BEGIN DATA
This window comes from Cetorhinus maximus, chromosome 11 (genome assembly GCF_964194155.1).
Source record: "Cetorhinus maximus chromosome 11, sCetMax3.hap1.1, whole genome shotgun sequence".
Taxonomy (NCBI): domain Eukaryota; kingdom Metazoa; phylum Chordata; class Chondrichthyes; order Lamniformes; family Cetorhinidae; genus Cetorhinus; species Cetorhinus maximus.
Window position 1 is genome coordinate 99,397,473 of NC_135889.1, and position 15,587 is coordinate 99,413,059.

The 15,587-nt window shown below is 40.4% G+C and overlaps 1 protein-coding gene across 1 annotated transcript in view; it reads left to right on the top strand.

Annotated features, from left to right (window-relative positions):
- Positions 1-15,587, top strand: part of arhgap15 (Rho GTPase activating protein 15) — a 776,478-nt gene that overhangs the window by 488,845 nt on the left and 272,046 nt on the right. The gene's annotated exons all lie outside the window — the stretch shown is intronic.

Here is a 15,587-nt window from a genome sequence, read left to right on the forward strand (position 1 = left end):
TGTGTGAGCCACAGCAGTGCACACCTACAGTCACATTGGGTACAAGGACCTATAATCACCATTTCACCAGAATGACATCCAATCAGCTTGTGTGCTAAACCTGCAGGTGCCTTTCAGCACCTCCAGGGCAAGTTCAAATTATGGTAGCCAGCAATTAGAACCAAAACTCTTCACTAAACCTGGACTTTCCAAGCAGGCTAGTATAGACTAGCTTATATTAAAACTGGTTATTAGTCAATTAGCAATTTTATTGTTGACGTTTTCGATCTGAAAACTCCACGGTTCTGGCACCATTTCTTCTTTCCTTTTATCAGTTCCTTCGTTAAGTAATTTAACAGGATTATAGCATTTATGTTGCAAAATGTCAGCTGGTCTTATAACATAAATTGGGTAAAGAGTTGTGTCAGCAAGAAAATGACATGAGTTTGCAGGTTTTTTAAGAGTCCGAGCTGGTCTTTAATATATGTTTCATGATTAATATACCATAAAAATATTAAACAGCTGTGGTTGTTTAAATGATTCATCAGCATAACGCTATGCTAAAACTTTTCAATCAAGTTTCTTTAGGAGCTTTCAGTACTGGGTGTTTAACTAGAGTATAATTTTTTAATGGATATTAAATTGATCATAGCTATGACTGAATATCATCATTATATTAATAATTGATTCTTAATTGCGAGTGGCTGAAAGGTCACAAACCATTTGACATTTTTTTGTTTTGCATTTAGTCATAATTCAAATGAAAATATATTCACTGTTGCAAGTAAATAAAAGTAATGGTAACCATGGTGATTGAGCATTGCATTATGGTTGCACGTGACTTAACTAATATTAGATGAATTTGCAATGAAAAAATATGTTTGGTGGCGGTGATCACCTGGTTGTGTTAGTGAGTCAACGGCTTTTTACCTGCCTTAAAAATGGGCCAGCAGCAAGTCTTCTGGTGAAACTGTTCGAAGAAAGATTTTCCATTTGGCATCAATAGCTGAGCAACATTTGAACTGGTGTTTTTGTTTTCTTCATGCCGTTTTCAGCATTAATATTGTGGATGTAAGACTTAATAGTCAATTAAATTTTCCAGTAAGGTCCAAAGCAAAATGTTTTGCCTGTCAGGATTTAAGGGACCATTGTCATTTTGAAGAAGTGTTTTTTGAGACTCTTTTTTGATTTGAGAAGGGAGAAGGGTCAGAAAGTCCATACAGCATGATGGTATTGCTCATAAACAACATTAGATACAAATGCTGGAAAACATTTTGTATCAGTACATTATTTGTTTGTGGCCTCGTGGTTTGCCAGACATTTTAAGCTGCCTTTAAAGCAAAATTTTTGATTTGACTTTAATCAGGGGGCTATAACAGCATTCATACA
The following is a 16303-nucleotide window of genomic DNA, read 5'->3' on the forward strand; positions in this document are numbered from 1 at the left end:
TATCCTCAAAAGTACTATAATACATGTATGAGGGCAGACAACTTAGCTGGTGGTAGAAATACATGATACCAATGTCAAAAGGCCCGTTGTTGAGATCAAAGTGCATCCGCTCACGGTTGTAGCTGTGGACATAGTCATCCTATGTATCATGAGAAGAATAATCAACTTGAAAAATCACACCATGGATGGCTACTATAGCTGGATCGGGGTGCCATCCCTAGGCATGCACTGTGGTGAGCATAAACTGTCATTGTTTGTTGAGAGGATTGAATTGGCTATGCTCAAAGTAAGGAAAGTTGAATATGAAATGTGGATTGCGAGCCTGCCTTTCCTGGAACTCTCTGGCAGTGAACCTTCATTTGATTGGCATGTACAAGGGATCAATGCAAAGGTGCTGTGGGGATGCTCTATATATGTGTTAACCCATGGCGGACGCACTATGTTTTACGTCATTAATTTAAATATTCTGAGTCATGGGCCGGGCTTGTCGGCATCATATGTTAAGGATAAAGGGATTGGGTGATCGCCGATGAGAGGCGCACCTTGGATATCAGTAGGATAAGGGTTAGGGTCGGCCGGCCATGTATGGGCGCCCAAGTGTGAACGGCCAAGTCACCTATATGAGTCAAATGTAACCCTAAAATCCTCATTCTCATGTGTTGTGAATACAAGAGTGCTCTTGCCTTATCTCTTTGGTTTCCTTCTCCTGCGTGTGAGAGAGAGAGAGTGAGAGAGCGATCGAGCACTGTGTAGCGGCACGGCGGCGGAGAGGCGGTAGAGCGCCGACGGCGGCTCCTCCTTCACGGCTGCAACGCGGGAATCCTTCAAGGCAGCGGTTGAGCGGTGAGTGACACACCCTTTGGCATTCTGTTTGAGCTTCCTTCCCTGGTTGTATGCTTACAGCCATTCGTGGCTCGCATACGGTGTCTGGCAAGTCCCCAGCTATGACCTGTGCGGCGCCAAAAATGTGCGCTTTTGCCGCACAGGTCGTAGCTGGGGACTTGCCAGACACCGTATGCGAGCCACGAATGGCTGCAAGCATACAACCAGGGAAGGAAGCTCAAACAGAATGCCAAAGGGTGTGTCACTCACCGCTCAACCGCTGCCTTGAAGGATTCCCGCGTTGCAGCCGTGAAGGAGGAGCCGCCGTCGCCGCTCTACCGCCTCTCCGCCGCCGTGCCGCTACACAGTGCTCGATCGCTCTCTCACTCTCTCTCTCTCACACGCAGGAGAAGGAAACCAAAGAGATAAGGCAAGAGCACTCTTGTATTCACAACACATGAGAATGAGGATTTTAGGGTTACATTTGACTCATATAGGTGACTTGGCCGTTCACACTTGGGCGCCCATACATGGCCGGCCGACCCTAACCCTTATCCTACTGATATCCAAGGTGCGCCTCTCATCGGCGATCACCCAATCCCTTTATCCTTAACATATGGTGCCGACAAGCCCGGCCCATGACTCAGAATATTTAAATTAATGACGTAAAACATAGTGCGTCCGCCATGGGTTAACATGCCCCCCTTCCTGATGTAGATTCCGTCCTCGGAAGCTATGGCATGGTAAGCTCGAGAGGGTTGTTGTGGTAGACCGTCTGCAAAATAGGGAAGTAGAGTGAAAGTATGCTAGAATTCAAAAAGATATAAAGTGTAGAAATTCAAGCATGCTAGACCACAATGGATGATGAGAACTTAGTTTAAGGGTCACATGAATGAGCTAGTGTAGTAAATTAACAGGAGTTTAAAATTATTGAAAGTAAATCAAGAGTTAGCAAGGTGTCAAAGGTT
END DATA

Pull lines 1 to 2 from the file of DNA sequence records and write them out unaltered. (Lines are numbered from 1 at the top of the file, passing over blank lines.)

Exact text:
This window comes from Cetorhinus maximus, chromosome 11 (genome assembly GCF_964194155.1).
Source record: "Cetorhinus maximus chromosome 11, sCetMax3.hap1.1, whole genome shotgun sequence".